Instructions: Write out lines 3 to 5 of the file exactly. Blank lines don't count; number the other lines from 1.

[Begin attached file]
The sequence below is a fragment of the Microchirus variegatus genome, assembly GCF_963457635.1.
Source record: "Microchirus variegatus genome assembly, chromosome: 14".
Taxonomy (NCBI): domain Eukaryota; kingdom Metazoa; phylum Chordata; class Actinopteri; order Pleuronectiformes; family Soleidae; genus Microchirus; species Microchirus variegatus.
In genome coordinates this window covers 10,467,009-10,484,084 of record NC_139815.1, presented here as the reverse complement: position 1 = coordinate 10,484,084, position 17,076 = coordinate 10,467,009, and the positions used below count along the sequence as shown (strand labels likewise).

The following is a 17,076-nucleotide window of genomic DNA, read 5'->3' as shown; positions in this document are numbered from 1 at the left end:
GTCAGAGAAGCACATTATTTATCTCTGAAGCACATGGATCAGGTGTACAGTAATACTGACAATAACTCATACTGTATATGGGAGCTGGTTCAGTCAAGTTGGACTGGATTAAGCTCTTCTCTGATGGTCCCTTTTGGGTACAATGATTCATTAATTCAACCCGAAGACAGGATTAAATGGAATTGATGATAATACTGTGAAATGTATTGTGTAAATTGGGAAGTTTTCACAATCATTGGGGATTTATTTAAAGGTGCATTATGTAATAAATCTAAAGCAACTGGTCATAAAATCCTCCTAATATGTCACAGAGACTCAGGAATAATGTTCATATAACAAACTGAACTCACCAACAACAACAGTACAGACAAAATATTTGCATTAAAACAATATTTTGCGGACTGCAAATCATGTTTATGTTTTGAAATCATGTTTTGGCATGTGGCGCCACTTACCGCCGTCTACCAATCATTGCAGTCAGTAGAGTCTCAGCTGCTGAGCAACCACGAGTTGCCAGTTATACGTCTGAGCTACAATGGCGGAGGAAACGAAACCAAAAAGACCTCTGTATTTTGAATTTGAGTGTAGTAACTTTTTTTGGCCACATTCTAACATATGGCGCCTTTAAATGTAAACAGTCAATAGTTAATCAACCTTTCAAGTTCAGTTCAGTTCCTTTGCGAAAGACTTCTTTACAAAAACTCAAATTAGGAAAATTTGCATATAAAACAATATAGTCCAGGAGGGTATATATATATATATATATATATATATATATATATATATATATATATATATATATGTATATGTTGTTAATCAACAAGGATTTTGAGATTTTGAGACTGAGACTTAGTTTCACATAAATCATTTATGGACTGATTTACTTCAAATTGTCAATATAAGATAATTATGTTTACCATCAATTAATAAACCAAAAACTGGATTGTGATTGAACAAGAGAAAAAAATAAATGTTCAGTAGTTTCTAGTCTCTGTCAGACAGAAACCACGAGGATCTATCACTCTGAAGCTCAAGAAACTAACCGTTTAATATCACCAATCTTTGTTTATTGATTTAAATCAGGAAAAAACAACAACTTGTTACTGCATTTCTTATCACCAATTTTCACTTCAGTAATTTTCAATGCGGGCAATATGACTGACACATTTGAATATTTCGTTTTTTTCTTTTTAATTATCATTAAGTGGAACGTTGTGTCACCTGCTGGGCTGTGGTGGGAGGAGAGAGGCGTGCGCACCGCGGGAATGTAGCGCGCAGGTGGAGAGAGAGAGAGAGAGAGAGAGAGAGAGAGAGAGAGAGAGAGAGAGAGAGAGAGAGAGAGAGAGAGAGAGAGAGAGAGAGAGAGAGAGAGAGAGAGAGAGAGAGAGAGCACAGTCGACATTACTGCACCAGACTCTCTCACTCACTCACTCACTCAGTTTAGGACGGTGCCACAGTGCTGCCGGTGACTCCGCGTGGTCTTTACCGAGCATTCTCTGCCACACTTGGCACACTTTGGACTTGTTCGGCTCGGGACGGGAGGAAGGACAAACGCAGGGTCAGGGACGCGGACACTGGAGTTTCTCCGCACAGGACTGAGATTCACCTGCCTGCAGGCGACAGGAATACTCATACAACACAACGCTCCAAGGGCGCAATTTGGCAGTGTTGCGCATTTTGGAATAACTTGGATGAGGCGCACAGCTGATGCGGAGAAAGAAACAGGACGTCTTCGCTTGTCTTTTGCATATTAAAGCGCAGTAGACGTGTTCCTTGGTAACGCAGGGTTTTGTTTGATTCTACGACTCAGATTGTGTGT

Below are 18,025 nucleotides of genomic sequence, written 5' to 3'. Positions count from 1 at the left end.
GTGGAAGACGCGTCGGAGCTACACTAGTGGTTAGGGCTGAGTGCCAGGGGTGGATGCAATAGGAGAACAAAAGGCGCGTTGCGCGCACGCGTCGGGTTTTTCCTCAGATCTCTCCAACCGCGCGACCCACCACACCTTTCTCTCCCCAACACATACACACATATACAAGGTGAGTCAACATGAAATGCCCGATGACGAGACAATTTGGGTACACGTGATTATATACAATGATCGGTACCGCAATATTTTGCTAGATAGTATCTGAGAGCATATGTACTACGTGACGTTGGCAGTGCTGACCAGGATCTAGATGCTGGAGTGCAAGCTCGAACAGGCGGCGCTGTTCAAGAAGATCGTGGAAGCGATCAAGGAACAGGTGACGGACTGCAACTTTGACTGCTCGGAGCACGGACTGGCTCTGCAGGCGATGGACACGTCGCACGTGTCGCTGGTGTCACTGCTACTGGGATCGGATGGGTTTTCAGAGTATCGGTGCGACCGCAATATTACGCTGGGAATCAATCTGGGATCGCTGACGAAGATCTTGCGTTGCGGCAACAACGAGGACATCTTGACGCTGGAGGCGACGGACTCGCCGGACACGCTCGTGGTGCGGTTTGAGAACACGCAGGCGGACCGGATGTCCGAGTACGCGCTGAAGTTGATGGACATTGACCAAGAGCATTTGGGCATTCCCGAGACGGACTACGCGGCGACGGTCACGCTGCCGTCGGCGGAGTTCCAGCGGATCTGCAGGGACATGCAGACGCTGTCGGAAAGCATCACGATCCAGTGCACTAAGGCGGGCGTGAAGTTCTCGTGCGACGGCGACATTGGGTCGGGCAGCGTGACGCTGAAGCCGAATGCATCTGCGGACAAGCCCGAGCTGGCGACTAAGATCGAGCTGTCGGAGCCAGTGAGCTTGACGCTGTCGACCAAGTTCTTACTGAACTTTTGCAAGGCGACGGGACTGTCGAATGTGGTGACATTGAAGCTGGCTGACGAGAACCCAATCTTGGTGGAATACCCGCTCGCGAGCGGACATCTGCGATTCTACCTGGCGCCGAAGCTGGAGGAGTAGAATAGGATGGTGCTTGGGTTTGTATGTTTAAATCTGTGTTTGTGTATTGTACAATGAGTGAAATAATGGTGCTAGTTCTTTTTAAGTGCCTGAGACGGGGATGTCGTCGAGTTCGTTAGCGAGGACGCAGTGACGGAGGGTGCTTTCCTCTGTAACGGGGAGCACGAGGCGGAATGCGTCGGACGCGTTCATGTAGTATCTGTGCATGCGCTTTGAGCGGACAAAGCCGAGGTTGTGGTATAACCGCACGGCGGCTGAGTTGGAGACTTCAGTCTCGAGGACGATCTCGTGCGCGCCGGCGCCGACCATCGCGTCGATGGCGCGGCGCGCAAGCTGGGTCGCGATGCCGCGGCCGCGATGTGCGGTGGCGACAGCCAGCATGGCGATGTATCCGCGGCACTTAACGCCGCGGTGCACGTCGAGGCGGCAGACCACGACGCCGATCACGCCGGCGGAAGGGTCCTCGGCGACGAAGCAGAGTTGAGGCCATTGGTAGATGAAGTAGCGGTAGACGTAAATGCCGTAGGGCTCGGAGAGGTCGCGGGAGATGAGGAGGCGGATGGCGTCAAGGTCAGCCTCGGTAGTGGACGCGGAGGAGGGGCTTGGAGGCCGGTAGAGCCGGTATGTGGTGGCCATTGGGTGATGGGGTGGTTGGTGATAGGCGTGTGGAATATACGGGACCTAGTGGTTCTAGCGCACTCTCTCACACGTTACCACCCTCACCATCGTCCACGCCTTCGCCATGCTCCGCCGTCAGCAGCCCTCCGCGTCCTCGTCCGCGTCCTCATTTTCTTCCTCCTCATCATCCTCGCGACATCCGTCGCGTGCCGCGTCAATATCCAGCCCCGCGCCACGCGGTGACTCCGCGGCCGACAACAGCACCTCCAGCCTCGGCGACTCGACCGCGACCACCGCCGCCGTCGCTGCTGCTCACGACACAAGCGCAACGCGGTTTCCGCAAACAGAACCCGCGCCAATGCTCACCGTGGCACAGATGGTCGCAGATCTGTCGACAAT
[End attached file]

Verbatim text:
Taxonomy (NCBI): domain Eukaryota; kingdom Metazoa; phylum Chordata; class Actinopteri; order Pleuronectiformes; family Soleidae; genus Microchirus; species Microchirus variegatus.
In genome coordinates this window covers 10,467,009-10,484,084 of record NC_139815.1, presented here as the reverse complement: position 1 = coordinate 10,484,084, position 17,076 = coordinate 10,467,009, and the positions used below count along the sequence as shown (strand labels likewise).

The following is a 17,076-nucleotide window of genomic DNA, read 5'->3' as shown; positions in this document are numbered from 1 at the left end: